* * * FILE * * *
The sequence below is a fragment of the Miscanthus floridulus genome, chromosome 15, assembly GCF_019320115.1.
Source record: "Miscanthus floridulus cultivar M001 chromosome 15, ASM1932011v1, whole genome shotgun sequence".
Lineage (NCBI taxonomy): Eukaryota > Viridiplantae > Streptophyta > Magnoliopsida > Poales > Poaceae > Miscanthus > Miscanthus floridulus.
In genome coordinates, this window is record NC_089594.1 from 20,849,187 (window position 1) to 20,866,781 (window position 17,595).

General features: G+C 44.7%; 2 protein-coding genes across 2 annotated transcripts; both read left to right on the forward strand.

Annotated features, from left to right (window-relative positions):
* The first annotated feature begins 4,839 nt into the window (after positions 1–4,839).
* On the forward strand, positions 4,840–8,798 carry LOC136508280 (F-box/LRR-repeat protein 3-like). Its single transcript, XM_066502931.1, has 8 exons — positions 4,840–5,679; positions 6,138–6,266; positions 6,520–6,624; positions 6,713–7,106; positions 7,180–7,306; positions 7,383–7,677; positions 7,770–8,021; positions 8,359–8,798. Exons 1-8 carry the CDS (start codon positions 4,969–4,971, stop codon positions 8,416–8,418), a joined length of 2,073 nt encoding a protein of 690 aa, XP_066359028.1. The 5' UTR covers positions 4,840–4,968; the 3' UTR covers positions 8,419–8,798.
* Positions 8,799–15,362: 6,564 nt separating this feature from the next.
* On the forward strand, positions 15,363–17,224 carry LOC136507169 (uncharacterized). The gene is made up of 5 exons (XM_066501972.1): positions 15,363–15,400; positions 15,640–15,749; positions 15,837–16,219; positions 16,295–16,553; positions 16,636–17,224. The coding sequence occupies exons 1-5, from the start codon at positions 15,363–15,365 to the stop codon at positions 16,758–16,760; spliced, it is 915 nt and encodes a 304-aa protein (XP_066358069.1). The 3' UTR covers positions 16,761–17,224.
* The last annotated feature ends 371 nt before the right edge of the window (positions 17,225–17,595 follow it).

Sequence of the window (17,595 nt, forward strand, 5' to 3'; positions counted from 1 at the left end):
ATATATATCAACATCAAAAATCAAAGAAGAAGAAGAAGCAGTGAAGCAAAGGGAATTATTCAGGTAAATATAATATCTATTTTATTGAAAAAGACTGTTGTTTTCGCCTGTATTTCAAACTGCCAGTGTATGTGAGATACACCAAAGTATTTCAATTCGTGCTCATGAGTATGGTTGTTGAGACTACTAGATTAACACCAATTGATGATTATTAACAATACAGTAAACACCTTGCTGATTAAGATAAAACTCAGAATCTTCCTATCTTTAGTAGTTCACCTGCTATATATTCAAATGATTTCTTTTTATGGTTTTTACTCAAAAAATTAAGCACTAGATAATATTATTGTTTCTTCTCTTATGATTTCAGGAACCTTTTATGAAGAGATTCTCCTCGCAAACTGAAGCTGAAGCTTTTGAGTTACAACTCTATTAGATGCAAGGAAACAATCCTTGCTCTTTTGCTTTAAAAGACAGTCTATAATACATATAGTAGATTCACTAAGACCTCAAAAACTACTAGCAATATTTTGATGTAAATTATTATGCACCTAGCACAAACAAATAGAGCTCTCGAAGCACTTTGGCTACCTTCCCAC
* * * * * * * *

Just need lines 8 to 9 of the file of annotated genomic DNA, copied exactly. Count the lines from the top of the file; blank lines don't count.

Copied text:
* On the forward strand, positions 4,840–8,798 carry LOC136508280 (F-box/LRR-repeat protein 3-like). Its single transcript, XM_066502931.1, has 8 exons — positions 4,840–5,679; positions 6,138–6,266; positions 6,520–6,624; positions 6,713–7,106; positions 7,180–7,306; positions 7,383–7,677; positions 7,770–8,021; positions 8,359–8,798. Exons 1-8 carry the CDS (start codon positions 4,969–4,971, stop codon positions 8,416–8,418), a joined length of 2,073 nt encoding a protein of 690 aa, XP_066359028.1. The 5' UTR covers positions 4,840–4,968; the 3' UTR covers positions 8,419–8,798.
* Positions 8,799–15,362: 6,564 nt separating this feature from the next.